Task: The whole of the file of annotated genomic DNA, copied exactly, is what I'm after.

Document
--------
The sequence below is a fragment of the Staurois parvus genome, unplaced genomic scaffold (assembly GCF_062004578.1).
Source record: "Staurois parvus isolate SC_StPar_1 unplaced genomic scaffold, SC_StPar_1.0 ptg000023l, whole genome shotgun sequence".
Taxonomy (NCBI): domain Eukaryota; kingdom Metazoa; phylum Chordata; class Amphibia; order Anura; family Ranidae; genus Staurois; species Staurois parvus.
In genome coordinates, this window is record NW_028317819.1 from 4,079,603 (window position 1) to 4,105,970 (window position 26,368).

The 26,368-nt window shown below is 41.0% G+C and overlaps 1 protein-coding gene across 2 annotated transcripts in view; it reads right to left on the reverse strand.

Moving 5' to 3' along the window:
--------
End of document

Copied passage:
The sequence below is a fragment of the Staurois parvus genome, unplaced genomic scaffold (assembly GCF_062004578.1).
Source record: "Staurois parvus isolate SC_StPar_1 unplaced genomic scaffold, SC_StPar_1.0 ptg000023l, whole genome shotgun sequence".
Taxonomy (NCBI): domain Eukaryota; kingdom Metazoa; phylum Chordata; class Amphibia; order Anura; family Ranidae; genus Staurois; species Staurois parvus.
In genome coordinates, this window is record NW_028317819.1 from 4,079,603 (window position 1) to 4,105,970 (window position 26,368).

The 26,368-nt window shown below is 41.0% G+C and overlaps 1 protein-coding gene across 2 annotated transcripts in view; it reads right to left on the reverse strand.

Moving 5' to 3' along the window: